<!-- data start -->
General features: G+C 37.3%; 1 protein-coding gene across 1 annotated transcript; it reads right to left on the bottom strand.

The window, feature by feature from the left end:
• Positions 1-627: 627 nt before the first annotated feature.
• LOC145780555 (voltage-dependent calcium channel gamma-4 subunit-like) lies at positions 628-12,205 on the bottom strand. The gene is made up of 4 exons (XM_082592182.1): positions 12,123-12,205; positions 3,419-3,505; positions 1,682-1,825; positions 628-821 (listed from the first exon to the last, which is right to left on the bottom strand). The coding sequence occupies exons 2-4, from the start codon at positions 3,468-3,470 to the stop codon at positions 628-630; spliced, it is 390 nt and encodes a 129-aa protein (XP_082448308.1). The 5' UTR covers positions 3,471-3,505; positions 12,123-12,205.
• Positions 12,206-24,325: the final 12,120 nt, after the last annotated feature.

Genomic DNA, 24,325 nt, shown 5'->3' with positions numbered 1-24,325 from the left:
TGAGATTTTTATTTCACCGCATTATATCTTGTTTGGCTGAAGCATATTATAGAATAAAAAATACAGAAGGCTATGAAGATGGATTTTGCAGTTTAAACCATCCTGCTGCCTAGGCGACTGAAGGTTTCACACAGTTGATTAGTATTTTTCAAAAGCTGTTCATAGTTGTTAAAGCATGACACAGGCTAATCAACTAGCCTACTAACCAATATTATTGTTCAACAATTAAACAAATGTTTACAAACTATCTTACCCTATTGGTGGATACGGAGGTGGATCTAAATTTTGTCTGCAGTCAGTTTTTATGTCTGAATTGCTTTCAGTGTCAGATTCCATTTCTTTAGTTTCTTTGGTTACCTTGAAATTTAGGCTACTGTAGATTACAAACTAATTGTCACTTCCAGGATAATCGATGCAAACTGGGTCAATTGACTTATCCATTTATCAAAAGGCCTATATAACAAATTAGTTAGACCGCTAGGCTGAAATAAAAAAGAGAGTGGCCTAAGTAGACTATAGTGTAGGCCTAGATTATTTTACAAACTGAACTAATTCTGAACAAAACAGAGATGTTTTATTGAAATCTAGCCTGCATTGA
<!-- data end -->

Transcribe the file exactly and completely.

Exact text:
General features: G+C 37.3%; 1 protein-coding gene across 1 annotated transcript; it reads right to left on the bottom strand.

The window, feature by feature from the left end:
• Positions 1-627: 627 nt before the first annotated feature.
• LOC145780555 (voltage-dependent calcium channel gamma-4 subunit-like) lies at positions 628-12,205 on the bottom strand. The gene is made up of 4 exons (XM_082592182.1): positions 12,123-12,205; positions 3,419-3,505; positions 1,682-1,825; positions 628-821 (listed from the first exon to the last, which is right to left on the bottom strand). The coding sequence occupies exons 2-4, from the start codon at positions 3,468-3,470 to the stop codon at positions 628-630; spliced, it is 390 nt and encodes a 129-aa protein (XP_082448308.1). The 5' UTR covers positions 3,471-3,505; positions 12,123-12,205.
• Positions 12,206-24,325: the final 12,120 nt, after the last annotated feature.

Genomic DNA, 24,325 nt, shown 5'->3' with positions numbered 1-24,325 from the left:
TGAGATTTTTATTTCACCGCATTATATCTTGTTTGGCTGAAGCATATTATAGAATAAAAAATACAGAAGGCTATGAAGATGGATTTTGCAGTTTAAACCATCCTGCTGCCTAGGCGACTGAAGGTTTCACACAGTTGATTAGTATTTTTCAAAAGCTGTTCATAGTTGTTAAAGCATGACACAGGCTAATCAACTAGCCTACTAACCAATATTATTGTTCAACAATTAAACAAATGTTTACAAACTATCTTACCCTATTGGTGGATACGGAGGTGGATCTAAATTTTGTCTGCAGTCAGTTTTTATGTCTGAATTGCTTTCAGTGTCAGATTCCATTTCTTTAGTTTCTTTGGTTACCTTGAAATTTAGGCTACTGTAGATTACAAACTAATTGTCACTTCCAGGATAATCGATGCAAACTGGGTCAATTGACTTATCCATTTATCAAAAGGCCTATATAACAAATTAGTTAGACCGCTAGGCTGAAATAAAAAAGAGAGTGGCCTAAGTAGACTATAGTGTAGGCCTAGATTATTTTACAAACTGAACTAATTCTGAACAAAACAGAGATGTTTTATTGAAATCTAGCCTGCATTGA